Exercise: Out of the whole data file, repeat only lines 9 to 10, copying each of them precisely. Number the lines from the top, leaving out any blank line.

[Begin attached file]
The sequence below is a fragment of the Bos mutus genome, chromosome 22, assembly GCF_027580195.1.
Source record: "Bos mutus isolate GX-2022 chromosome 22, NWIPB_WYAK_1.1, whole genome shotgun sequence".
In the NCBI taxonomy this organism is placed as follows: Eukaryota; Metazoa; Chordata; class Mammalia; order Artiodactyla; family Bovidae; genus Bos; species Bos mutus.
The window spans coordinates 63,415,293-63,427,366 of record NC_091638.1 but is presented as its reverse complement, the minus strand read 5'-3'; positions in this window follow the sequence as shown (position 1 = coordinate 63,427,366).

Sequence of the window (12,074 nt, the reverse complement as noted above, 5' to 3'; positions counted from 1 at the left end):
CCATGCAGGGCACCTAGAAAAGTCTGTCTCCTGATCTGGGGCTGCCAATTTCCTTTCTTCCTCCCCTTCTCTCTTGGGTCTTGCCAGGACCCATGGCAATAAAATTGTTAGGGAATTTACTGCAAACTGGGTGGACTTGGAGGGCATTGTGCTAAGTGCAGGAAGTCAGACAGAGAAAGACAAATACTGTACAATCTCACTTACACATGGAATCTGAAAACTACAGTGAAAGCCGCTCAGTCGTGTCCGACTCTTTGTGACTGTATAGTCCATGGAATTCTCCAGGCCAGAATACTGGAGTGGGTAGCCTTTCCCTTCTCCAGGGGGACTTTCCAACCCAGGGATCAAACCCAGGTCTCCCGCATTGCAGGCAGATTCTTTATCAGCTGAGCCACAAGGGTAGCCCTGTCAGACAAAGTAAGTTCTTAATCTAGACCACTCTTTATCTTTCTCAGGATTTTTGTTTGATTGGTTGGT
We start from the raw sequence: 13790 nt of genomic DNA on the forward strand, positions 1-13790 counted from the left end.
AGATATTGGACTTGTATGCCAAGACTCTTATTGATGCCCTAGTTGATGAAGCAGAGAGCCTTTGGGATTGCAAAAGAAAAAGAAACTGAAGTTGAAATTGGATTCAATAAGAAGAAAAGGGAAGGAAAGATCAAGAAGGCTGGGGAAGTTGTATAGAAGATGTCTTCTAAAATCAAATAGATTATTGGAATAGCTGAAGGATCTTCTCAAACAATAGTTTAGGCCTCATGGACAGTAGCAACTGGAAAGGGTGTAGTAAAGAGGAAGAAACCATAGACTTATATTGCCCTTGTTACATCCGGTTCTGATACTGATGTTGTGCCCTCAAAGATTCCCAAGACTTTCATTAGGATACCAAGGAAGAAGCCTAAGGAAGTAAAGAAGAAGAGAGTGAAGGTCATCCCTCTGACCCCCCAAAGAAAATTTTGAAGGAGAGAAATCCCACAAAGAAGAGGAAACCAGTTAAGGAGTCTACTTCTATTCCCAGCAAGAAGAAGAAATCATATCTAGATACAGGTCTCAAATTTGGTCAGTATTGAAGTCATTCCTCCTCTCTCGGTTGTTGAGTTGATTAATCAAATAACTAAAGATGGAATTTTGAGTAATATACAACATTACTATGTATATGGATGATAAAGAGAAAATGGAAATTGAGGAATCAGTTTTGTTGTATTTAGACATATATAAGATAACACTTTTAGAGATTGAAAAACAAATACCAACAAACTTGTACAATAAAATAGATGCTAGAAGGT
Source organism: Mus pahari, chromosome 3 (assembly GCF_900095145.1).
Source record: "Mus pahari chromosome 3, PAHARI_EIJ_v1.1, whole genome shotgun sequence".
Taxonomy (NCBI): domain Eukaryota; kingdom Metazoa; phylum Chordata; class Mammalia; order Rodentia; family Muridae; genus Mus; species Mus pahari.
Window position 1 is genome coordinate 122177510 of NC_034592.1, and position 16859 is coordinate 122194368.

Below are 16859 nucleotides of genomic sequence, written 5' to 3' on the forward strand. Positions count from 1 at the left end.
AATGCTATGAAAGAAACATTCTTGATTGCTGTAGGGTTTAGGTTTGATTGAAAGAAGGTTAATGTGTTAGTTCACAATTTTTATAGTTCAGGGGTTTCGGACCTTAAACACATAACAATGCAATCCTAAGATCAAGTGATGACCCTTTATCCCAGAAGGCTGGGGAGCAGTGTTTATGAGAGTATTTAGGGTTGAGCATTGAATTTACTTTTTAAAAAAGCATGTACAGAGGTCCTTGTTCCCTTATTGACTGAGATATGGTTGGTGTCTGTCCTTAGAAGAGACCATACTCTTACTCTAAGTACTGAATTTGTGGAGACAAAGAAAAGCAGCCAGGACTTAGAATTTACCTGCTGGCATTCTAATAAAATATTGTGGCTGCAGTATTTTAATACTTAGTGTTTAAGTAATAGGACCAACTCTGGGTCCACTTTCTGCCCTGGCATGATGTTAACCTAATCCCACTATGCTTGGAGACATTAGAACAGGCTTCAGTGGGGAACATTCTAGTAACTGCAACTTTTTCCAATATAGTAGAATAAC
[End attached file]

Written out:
Source organism: Mus pahari, chromosome 3 (assembly GCF_900095145.1).
Source record: "Mus pahari chromosome 3, PAHARI_EIJ_v1.1, whole genome shotgun sequence".